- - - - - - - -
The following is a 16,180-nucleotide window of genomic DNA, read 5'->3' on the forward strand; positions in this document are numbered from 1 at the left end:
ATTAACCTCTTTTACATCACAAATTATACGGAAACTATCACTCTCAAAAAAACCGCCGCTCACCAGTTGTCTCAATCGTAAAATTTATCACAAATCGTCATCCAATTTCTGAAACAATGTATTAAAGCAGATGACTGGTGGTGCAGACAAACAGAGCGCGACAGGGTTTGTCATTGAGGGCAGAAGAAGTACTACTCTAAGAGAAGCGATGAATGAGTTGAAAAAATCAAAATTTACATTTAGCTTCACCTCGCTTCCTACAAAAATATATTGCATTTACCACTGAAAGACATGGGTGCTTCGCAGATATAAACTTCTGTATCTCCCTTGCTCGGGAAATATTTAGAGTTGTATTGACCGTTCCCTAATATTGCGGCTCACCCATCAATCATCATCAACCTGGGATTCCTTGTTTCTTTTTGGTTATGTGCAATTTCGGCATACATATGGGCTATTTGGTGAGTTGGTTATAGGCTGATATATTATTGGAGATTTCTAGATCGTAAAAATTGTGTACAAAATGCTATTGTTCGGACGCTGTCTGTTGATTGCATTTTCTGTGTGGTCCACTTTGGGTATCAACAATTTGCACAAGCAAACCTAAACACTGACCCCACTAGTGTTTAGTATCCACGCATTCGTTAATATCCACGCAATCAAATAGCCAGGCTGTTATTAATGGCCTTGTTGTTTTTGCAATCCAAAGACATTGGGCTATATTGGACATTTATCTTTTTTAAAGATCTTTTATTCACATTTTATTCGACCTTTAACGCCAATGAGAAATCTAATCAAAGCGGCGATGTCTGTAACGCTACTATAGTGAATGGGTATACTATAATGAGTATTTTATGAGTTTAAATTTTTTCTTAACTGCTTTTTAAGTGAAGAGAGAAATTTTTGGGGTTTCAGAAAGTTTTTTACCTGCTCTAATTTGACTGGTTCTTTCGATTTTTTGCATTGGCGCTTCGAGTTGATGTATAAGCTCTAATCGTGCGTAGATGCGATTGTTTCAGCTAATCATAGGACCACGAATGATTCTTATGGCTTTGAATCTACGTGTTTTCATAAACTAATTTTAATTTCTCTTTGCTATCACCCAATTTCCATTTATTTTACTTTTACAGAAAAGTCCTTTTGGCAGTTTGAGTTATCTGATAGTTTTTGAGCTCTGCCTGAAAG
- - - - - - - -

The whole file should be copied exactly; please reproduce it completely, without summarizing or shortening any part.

The following is a 16,180-nucleotide window of genomic DNA, read 5'->3' on the forward strand; positions in this document are numbered from 1 at the left end:
ATTAACCTCTTTTACATCACAAATTATACGGAAACTATCACTCTCAAAAAAACCGCCGCTCACCAGTTGTCTCAATCGTAAAATTTATCACAAATCGTCATCCAATTTCTGAAACAATGTATTAAAGCAGATGACTGGTGGTGCAGACAAACAGAGCGCGACAGGGTTTGTCATTGAGGGCAGAAGAAGTACTACTCTAAGAGAAGCGATGAATGAGTTGAAAAAATCAAAATTTACATTTAGCTTCACCTCGCTTCCTACAAAAATATATTGCATTTACCACTGAAAGACATGGGTGCTTCGCAGATATAAACTTCTGTATCTCCCTTGCTCGGGAAATATTTAGAGTTGTATTGACCGTTCCCTAATATTGCGGCTCACCCATCAATCATCATCAACCTGGGATTCCTTGTTTCTTTTTGGTTATGTGCAATTTCGGCATACATATGGGCTATTTGGTGAGTTGGTTATAGGCTGATATATTATTGGAGATTTCTAGATCGTAAAAATTGTGTACAAAATGCTATTGTTCGGACGCTGTCTGTTGATTGCATTTTCTGTGTGGTCCACTTTGGGTATCAACAATTTGCACAAGCAAACCTAAACACTGACCCCACTAGTGTTTAGTATCCACGCATTCGTTAATATCCACGCAATCAAATAGCCAGGCTGTTATTAATGGCCTTGTTGTTTTTGCAATCCAAAGACATTGGGCTATATTGGACATTTATCTTTTTTAAAGATCTTTTATTCACATTTTATTCGACCTTTAACGCCAATGAGAAATCTAATCAAAGCGGCGATGTCTGTAACGCTACTATAGTGAATGGGTATACTATAATGAGTATTTTATGAGTTTAAATTTTTTCTTAACTGCTTTTTAAGTGAAGAGAGAAATTTTTGGGGTTTCAGAAAGTTTTTTACCTGCTCTAATTTGACTGGTTCTTTCGATTTTTTGCATTGGCGCTTCGAGTTGATGTATAAGCTCTAATCGTGCGTAGATGCGATTGTTTCAGCTAATCATAGGACCACGAATGATTCTTATGGCTTTGAATCTACGTGTTTTCATAAACTAATTTTAATTTCTCTTTGCTATCACCCAATTTCCATTTATTTTACTTTTACAGAAAAGTCCTTTTGGCAGTTTGAGTTATCTGATAGTTTTTGAGCTCTGCCTGAAAG